Let’s say you want to lose weight. Your goal is to weigh 5kg less in 3 months. You can measure your progress in two ways: either monitor your weight every day, or verify that you’re following your chosen plan to lose weight. These plan could be counting calories, exercising, or anything else you find effective. The first measurement is called a lag measurement, while the second one is a lead measurement. What is the difference between them and why should you use both of them? Keep reading to find out.

I want to stress from the beginning that both ways of measuring your progress are very valuable. The biggest difference between them is in what they tell you about your progress. lag

  • Lag measurement allows you to see how close you are to reaching your goal. In our example, it would be your weight. If you want to lose weight, you can weigh yourself every day/week and immediately see how far you are from your goal.
  • Lead measurement is all about making sure you are following your plan. When you define a goal, you should also prepare a plan for how to achieve it. (Check out post about SMART goals) The plan is a strategy for achieving your goal. The information you get from this type of measurement tells you if you are doing what you need to do in order to reach your goal.

 

I will give you an example to describe the difference even further. Let’s say your goal is to write a twenty-page article. You want to finish it in three weeks. You plan to do research for one week and then write the article for two weeks. You told yourself that you will write two pages a day.

  • Your lag measurement would just be checking to see if the article is ready or not, and how many more pages you have to write.
  • Your lead measurement would be checking every day to see if you are acting according to your plan. After one week, you can verify whether or not your research is done. If it is, you can continue with your plan. If not, you know you have to adjust your plan and write more pages a day in order to be ready by the deadline. The same thing goes with monitoring whether or not you are writing two pages a day. If in five days you’ve only written 3 pages, you immediately know that you have to write more than two pages each day in the following days.lead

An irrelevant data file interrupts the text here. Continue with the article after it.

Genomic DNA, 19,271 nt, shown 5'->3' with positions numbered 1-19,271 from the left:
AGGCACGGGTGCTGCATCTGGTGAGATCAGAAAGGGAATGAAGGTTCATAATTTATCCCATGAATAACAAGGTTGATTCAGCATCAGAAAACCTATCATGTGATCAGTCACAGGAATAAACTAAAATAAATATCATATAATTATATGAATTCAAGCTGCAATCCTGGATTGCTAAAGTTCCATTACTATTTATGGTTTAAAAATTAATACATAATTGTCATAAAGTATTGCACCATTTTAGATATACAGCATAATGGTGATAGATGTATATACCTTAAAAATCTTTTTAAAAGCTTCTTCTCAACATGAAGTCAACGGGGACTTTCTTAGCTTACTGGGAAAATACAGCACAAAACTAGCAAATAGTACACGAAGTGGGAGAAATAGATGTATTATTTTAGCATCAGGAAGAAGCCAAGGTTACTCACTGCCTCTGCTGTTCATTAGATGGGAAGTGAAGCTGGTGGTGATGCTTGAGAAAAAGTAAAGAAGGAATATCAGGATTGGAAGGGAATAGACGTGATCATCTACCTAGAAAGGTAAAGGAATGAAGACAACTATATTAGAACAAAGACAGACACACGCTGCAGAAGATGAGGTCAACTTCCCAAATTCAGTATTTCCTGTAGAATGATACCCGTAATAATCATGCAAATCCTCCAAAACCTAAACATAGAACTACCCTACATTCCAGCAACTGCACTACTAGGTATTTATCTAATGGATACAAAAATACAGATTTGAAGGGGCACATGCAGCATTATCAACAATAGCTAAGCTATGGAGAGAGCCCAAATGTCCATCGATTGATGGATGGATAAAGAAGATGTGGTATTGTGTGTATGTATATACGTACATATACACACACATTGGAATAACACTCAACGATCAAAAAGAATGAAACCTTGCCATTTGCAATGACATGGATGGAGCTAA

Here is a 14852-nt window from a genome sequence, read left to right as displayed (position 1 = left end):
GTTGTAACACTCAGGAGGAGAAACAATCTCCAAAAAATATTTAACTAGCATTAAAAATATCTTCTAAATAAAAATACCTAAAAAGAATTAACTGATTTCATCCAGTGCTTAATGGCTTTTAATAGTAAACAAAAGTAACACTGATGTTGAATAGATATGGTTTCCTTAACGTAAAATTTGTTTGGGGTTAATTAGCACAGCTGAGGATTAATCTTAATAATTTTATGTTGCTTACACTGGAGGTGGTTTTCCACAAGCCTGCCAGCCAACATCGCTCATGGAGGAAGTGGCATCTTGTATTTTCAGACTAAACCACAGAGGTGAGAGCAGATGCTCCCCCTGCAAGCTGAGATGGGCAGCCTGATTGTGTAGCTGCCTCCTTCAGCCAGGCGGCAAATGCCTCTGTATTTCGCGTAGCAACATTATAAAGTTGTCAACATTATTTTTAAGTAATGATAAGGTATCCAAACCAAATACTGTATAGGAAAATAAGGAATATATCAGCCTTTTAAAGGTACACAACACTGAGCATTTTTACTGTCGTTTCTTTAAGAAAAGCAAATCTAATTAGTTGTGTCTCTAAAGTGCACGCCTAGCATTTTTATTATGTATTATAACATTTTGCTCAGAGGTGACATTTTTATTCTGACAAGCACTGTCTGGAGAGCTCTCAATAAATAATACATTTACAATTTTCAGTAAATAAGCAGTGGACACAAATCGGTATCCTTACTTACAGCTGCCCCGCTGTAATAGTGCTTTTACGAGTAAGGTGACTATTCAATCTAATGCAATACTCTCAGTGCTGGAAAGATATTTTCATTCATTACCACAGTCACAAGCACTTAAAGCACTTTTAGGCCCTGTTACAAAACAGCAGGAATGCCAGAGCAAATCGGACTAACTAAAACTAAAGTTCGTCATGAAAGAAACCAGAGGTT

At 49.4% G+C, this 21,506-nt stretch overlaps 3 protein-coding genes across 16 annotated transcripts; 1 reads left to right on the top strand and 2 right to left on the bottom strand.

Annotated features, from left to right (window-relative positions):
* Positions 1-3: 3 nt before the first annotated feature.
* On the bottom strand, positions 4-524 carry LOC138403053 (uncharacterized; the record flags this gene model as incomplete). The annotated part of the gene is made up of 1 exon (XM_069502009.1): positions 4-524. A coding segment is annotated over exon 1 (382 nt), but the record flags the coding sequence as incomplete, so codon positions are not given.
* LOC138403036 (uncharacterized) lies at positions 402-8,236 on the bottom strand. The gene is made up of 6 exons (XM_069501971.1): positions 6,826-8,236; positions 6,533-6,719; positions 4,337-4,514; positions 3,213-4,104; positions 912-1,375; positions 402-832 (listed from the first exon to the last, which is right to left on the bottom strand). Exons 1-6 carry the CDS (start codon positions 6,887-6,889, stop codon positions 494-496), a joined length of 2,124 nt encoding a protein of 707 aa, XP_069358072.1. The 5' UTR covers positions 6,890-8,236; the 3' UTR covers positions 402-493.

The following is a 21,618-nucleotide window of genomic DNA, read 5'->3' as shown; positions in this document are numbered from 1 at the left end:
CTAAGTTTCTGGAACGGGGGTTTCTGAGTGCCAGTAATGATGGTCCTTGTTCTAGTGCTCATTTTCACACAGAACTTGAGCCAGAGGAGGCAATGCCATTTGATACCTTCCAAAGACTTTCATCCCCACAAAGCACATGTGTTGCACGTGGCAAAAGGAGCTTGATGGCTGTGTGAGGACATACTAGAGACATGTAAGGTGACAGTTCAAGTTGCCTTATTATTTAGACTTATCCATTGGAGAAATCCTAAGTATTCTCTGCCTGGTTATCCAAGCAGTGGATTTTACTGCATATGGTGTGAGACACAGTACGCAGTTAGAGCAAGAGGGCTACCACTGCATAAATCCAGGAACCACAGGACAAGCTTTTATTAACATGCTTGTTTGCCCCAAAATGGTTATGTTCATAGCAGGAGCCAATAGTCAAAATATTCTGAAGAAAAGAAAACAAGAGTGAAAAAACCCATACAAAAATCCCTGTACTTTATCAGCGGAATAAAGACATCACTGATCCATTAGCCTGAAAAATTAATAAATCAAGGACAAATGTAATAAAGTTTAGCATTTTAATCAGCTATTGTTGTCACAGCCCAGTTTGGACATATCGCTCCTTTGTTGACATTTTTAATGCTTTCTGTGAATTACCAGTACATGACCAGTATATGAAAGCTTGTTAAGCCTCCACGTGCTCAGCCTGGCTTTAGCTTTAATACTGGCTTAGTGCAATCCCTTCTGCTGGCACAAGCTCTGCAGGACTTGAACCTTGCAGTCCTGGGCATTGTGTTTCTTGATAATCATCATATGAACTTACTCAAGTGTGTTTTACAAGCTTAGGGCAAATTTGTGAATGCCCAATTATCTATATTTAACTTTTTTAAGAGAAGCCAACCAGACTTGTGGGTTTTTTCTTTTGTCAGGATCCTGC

If you only have lag measurements, you only know that you haven’t reached your goal yet. When you check if you are following your plan you know what the chances of reaching your goal are. You can adjust your plan if something goes in the wrong direction.

 

These are two simple examples to visualize lead and lag measurements. I use these methods in my most important projects. I cannot overstate the importance of knowing how I’m doing and what I have to do to reach my goals by a certain deadline.

Do you use both types of measurements? Do you think it’s worth doing so?

 

 

 

 

 

 

Photo by KevanCC BY

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Productivity

What is your favorite keyboard shortcut?

A long time ago when I was studying and writing a lot of documents with math formulas, I loved the ctrl+= and ctrl+shift+= keyboard shortcuts. Do you know what these do? They change your entering mode to subscript and supercript in Microsoft Word. When I had to write a document that had math formulas, it was so much easier to use the keyboard shortcut than to use a mouse to select the correct icon in the menu. Since then I’ve learned new keyboard shortcuts, especially when I have to repeat the same action multiple times. I want to share with you some of my favorite keyboard shortcuts.

Each shortcut is described below, including information about which application it is used for and what it does.

  • ctrl+shift+l – starts a bulleted list. It works in all applications that are part of Microsoft Office. I write a lot of emails and I use OneNote a lot. I use bulleted lists very often.
  • ctrl+shift+n – creates a new folder in Windows Explorer. It is so much easier to type these keys than it is to find this option in the context menu.
  • F2 – enables editing in the currently selected cell in Microsoft Excel; also allows you to edit the name of the currently selected file/folder in Windows Explorer.
  • Alt+Enter – goes to the next line in the currently selected and edited cell in Microsoft Excel.
  • Shift+Enter – goes to the next line without starting a new bullet point or without sending the content to the server. It works in most Microsoft applications and also in most of the forms on websites.
  • J, K – moves you to the next or previous element. Works in Gmail, Facebook, Twitter, and feedly (and probably in many more apps). Those two keys save a lot of time!